Second, it's rather amusing that you mention 'productivity' on a thread discussing gaming.
Hmm. Really? I wonder how I'm the most productive person on my team at work when all I use is Linux.
I also wonder how these people get anything accomplished.
Productivity? You have no clue what you're talking about.
Sorry, do you know how many Linux developers there are making 1000’s of commercial products? It is much more than a hobby OS.
That said, imo Android has the best chance of becoming a great gaming platform (as a “Linux” based OS), because of its standard user-space software stack (well defined).
A couple of Linux fanboys on FR dont make it more than a hobby OS. Fragmented by dozens of distros. No real software publishers support it. No Adobe. No Microsoft. Just guys writing shitty little programs that try to duplicate what real software does. Still cant crack more than 1% or so market share despite more than a decade of “this will be the year of Linux on the desktop!” Have fun with Linux. If you enjoy it, more power to you. I just dont think it amounts to much outside of the server room.
You are seriously “stuck on stupid”...
About 80% of M$ revenue comes from
a) server room
b) Windows (the “forced sale” product)
AAPL Revenue soaring past M$, who is missing the boat. The consumer is no longer supporting M$’s P & L as they did in the 1980’s-90’s. Now, it’s IT shops that don’t quite have a clue yet.
But yes, I agree that Linux is not baby-proofed enough for prime-time, even the desktop environments. Far too many things will bite you as you set it up. And it’s far easier for a person who’s worked in IT than for a civilian to undertand terminology, etc. man pages are... well... forget about that. The commands are mostly big conglomerations of functionality with wacky, cutesy and mostly inconcistent abbreviations.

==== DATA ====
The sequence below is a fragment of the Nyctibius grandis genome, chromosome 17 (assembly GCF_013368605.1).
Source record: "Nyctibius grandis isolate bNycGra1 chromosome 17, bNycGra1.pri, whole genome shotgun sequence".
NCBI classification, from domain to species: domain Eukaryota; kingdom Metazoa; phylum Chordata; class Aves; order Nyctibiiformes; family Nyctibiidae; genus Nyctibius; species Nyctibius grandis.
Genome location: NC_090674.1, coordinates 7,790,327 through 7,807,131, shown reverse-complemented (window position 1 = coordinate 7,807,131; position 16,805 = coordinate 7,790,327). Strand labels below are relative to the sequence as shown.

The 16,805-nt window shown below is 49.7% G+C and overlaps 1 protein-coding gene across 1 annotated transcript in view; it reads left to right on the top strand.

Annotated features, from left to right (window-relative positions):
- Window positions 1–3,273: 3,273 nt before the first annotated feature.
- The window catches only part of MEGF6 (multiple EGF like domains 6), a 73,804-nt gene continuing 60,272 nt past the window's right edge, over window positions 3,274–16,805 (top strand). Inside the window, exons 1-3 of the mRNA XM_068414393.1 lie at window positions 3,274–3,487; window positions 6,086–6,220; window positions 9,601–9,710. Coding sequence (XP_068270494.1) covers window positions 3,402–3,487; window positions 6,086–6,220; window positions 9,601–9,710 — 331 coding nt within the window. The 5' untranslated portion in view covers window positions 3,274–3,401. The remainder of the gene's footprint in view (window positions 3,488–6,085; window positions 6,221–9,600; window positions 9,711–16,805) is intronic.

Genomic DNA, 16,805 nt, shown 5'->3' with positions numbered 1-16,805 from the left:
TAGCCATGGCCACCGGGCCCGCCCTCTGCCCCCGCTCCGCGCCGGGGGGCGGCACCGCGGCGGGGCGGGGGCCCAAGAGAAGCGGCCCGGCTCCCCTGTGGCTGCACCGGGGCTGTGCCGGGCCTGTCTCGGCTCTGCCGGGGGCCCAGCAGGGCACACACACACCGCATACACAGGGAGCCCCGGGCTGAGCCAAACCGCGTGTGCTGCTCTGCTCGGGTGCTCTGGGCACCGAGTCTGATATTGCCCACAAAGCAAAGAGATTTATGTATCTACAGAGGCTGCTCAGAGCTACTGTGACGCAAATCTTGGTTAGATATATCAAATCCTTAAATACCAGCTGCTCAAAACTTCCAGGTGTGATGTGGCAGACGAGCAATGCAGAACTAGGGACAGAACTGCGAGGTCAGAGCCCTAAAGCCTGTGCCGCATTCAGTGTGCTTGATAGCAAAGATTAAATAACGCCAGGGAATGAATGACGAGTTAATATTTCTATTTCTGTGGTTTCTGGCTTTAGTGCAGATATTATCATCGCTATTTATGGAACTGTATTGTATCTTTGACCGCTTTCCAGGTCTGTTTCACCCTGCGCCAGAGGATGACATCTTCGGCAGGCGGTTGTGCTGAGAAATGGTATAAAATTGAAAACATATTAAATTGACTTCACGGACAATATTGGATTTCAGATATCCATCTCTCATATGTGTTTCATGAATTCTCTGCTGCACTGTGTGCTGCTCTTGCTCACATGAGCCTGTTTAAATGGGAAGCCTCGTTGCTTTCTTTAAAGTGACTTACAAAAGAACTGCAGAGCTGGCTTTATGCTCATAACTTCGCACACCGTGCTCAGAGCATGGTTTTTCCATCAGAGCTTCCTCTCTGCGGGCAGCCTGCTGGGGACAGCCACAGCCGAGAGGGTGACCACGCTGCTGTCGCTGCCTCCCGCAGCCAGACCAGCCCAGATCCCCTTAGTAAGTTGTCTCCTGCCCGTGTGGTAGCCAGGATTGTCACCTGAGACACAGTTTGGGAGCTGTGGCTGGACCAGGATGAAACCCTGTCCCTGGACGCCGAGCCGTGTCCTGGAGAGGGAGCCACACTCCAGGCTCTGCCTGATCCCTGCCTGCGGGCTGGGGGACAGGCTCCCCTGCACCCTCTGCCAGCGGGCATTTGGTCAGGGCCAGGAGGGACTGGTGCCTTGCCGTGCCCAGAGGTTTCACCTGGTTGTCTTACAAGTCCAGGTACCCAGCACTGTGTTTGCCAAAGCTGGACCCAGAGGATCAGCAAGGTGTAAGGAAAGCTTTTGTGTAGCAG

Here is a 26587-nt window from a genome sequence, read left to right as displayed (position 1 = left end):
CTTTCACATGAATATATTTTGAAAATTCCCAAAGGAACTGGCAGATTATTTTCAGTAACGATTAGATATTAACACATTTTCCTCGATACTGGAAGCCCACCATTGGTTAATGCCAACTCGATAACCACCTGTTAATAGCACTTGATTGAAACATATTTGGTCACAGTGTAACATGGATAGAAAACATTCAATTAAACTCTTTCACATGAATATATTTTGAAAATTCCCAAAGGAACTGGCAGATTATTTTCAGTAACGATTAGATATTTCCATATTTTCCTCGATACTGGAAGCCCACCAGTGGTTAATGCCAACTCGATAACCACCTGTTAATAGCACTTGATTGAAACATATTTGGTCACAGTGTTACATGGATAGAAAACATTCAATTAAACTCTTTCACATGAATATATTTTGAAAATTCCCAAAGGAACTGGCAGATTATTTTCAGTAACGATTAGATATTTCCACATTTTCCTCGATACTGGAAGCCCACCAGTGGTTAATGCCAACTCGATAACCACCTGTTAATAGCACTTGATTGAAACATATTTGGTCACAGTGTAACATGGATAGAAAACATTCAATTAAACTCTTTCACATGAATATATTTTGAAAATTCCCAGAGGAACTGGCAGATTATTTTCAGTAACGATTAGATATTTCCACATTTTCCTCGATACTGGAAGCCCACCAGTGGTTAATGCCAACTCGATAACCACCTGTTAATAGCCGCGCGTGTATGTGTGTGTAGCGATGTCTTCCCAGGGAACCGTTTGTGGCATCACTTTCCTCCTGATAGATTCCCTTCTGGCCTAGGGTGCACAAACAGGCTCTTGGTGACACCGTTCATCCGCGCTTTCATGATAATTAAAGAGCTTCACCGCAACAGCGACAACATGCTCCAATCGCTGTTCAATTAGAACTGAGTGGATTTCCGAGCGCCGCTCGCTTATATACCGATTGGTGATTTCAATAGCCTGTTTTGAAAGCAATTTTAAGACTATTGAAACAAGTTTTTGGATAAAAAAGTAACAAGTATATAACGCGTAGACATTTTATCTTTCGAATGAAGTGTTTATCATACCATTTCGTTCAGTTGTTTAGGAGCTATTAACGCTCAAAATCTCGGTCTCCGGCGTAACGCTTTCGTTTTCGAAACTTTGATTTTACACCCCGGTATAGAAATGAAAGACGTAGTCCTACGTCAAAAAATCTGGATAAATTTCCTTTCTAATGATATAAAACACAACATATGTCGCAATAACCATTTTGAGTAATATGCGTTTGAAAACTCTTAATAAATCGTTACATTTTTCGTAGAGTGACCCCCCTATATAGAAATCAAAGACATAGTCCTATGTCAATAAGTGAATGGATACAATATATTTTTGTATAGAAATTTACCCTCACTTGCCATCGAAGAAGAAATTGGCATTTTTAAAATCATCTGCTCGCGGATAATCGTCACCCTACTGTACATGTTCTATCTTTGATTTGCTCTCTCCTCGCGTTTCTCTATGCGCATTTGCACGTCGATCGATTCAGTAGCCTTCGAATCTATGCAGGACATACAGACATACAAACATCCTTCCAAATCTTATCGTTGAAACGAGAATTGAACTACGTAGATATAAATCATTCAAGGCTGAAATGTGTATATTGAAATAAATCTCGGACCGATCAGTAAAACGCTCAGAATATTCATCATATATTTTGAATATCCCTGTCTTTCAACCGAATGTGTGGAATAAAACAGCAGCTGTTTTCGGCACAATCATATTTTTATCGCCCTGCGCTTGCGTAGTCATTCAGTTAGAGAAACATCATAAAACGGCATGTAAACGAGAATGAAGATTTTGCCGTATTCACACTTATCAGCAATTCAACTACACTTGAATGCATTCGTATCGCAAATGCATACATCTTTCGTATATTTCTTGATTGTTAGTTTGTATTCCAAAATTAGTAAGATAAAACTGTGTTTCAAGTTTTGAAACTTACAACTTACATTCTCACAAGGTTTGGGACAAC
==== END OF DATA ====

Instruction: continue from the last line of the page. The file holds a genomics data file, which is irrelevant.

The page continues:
Security problems plagues Windows even worse than linux, of course.
But Linux needs a real “consumer-oriented” distro; the opensource dudes seem to not be interested in that so far (go figure!). It needs to work out of the box and be locked down tight. Geeks don’t understand “simple”.
You’ve heard of openoffice, right ? It reads all the M$ formats and has it’s own. Word processing, spreadsheet, etc., runs awesome. They just have their own scripting language that’s not MS/VB. Then again only corp fin geeks use Excel scripting.
The GIMP does image manipulation, i.e., photoshop. I have no idea how it compares, but not bad for free.
A lot of opensource now also runs on Windows. Open office does. Download it - the whole thing is only about 150M I think. It’s free, loads up in a few seconds and works great. You’ll never go back to paying for that commodity software again, no need to.
M$ software is not really needed any more; all the apps that you think you need windows for - there’s free stuff out there. So you run it all under windows. Then you realize that all that stuff runs under CentOS, which is the free Red Hat, which is the linux flavor that most big companies are using.
There are all these industry-standard formats of files, a whole world out there that M$ has to begrudgingly support now. The old trick of “you need M$ file formats, languages, etc.” no longer holds. Mostly people need the web browser today, and they’ve been ported to every OS. The people who really are devoted to their hardware/OS - Apple people ! They have no need to switch to anything else; got everything they need.
Adobe supports linux like nobody’s business, BTW. Flash player even works in 64-bit linux. I’ve run all the desktop stuff on an 8-core 64-bit linux box; it was just like a super-fast PC.
So you don't consider browsing the internet and posting articles on FreeRepublic ....PRODUCTIVE?
The games are pretty horrid in comparison.
My niece has a new Sony Vaio with 8gb of RAM and it plays Playstation games with better graphics than the PS.
I think STEAM might be a good fit, I can see some people buying a Linux machine for it. It will never be XBOX Live though, but it could invigorate Linux.
I noticed the games I found for free all look like something that came off NES or so. I do like War Zone 2100 though, that is my kind of game I guess.
If someone could make a browser or whatever to make a game lke HeroUp work on Linux that would be cool.
Sure there are some sites I can’t use, like Star Trek New Voyages forums (for some reason) or the game my nephew liked before my HDD died, Hero Up... (only works for Win and Mac machines)
other than that, Ubuntu 12.04 is fine.